Aunt Mary was one of my mom’s older friends. She and her husband had one daughter, Ruth, who was perhaps a little younger than my mom and lived in another town. Mary Riggle took an interest in me and invited me to visit her and stay over night when I was in my early teens. “Aunt Mary” was an honorary title, for she not related to our family at all.
Aunt Mary and Uncle John lived in a lovely old house with big square rooms. Of course most rooms are square but that’s what my memory says about the house and rooms, square, neat and tidy. Uncle John went to work during the day and came home for supper and the evening. Both Uncle John and Aunt Mary were round and soft and jolly, sort of like Mr. and Mrs. Claus.
At bedtime, Aunt Mary made sure I was properly settled for the night. It felt so strange –strange but somehow delightful — to be alone in the big, upstairs guest room over night. The bed seemed so high and the mattress and pillows were so comfortable.
Comfortable is another word that is prominent in my memory of Aunt Mary. She was a happy, comfortable person to be around. I don’t think I have a picture of her but maybe when I have time to sort through the box of pictures that I have from my parents I will find one. We didn’t take a lot of pictures back in those days.
I don’t remember the meals so they must have been the kind of fare I was used to, or I would remember that. I remember that Aunt Mary’s favorite expression was, “Boys!” Where some would say, “Good grief!” or “my goodness!” Aunt Mary said, “Boys!” She said it a lot. Sometimes I would laugh and say, “Girls!” when she used her favorite expression.
Aunt Mary had a little dog, whose name escapes me, but the little dog loved to play with a little ball. She would bring me the ball and I would roll it across the floor and she would get the ball and bring it back to me. I remember thinking I would play with her till she got tired. But! She never got tired! I did!
Aunt Mary told me that she loved to play little tricks on the her little dog. One trick was that she would hide behind a door and when the little dog came looking for her, Aunt Mary would jump out and say, “Boo,” and startle the dog. After she did this several times, the dog turned the tables and hid behind the door and jumped out from behind it to startle her! After that, I think she stopped playing that game.
I remember visiting Aunt Mary’s mother with her. We walked a short distance through the alley to her mom’s house. Grandma lived in a long narrow house. My mind’s eye sees the dark, long, living room, with Grandma there in a long, dark dress. I don’t remember any conversation but I know that I was interested in this new situation. I think that Grandma was in her 90s, or at least seemed so, to me.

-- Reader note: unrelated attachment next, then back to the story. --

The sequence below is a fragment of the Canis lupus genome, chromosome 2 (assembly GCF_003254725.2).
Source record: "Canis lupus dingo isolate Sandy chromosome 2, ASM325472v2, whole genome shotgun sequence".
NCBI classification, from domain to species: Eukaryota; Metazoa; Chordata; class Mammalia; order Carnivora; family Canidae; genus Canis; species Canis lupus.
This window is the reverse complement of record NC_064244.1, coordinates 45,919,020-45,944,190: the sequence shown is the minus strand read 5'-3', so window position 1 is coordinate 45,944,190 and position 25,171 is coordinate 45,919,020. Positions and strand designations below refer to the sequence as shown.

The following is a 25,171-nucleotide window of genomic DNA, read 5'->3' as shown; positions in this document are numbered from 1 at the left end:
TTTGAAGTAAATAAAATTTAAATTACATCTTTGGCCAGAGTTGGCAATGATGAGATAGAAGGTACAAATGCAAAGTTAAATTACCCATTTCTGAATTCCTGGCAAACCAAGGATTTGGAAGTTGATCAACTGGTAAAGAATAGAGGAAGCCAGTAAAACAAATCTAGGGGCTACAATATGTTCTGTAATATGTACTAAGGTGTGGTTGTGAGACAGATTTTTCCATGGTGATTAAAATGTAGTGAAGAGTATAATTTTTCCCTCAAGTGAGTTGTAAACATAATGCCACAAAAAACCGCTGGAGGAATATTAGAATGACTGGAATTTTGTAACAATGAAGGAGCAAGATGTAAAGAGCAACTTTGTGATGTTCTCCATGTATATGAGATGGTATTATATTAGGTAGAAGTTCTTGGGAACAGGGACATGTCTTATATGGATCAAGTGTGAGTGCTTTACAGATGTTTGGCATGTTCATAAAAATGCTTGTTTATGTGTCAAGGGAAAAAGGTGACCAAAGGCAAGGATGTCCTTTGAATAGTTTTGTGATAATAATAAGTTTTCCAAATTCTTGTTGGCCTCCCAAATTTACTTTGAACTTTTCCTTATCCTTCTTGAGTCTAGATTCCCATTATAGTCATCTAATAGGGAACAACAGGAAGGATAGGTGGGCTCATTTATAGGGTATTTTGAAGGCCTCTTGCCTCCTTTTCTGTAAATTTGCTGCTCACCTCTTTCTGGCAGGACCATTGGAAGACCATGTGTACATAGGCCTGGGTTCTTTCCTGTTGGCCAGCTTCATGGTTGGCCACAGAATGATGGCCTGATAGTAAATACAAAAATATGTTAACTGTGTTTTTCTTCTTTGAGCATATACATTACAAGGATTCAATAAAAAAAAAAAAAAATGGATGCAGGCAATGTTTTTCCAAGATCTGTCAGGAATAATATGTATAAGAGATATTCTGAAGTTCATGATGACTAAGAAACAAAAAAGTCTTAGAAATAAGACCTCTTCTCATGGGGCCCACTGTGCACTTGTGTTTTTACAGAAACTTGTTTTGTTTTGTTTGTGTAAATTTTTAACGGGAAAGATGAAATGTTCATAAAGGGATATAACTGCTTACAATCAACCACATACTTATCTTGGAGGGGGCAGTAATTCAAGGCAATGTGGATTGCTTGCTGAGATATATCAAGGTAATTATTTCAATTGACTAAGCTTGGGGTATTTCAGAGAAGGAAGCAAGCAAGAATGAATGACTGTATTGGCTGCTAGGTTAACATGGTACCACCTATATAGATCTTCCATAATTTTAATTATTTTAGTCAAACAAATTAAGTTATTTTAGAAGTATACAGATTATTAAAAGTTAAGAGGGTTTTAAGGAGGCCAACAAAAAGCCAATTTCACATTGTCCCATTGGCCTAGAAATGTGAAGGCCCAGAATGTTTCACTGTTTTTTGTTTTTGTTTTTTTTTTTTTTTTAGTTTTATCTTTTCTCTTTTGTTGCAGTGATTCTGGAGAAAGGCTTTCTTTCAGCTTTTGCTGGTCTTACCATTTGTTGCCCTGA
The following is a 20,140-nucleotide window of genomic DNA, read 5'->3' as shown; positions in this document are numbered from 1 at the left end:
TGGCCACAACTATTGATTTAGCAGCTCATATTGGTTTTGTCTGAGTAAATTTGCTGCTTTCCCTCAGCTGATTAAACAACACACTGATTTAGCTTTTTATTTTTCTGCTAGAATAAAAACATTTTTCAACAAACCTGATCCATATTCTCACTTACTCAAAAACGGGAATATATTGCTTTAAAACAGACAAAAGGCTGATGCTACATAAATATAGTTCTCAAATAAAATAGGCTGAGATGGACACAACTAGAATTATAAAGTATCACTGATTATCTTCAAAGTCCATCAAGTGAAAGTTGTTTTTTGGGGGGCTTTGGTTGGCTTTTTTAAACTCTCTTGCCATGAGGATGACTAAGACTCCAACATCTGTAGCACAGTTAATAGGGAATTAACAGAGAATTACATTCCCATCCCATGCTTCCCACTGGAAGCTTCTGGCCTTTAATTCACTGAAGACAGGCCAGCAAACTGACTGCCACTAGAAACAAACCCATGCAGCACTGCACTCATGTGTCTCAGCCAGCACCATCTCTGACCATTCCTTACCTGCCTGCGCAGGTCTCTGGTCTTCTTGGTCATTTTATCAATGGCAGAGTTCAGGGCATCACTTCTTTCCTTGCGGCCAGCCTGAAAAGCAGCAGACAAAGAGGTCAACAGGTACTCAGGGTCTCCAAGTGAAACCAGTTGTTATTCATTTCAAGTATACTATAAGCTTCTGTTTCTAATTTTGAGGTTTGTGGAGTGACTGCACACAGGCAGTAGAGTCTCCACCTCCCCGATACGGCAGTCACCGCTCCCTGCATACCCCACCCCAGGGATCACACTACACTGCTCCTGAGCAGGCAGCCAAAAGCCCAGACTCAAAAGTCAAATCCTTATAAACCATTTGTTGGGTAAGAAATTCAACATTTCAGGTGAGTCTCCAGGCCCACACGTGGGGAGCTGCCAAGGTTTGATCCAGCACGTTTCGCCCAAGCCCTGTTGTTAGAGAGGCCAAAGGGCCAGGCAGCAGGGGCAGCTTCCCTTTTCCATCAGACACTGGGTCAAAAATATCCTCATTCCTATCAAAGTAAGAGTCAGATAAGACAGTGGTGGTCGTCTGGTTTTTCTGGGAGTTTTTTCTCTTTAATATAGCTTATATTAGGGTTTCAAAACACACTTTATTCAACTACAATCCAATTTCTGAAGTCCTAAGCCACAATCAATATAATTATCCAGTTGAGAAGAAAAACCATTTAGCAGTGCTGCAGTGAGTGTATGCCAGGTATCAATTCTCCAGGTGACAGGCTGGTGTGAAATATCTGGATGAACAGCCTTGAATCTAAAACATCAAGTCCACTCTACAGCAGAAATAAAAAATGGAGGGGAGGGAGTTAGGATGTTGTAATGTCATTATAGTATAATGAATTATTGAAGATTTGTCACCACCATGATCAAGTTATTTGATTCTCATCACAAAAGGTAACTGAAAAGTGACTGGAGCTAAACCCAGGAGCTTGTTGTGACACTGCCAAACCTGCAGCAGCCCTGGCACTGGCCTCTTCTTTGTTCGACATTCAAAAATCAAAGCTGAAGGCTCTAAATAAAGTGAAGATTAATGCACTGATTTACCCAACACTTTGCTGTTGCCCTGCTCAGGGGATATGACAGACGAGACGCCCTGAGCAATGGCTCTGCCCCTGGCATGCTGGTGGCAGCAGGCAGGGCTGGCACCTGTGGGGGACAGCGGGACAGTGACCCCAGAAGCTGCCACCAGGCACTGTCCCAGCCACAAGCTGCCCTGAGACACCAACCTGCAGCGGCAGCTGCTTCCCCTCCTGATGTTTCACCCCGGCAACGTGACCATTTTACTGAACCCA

Aunt Mary told me that my mother had asked her to teach me to crochet, so she got out the crochet hook and thread and we sat down and I learned to crochet. As it turned out, my mom wasn’t the one who asked Aunt Mary to teach her daughter, but I was the one who learned, and I’ve never regretted it.
On another visit, Aunt Mary taught me to tat. I learned to make the basic loops and picots, making a long chain of them, but I never learned how to make a lace border with the skill. I still have the tatting shuttle that she gave me.
When I got married, Aunt Mary gave me handkerchief with a beautiful tatted edging that she wanted me to carry on my wedding day. Odd thing though, another of Mom’s older friends, Mrs. Harter, also gave me a handkerchief to carry on my wedding day. Not very many people that I knew tatted, even in those days. The hanky edgings were both exquisitely beautiful and I still have them, though I don’t remember which one was made by Aunt Mary. Nor do I remember how I solved the dilemma of which handkerchief to carry. I thought I would remember things like that forever but that would be over 50 years ago now, and a lot of those memories are dim. One of the sad things about getting older is that there is no one left now whom I can ask for clarification of my dim memories. Those dear ones are gone and I’m left with the big picture of the memories. Most of the fine, interesting details are lost in obscurity, packed in the archives of the past.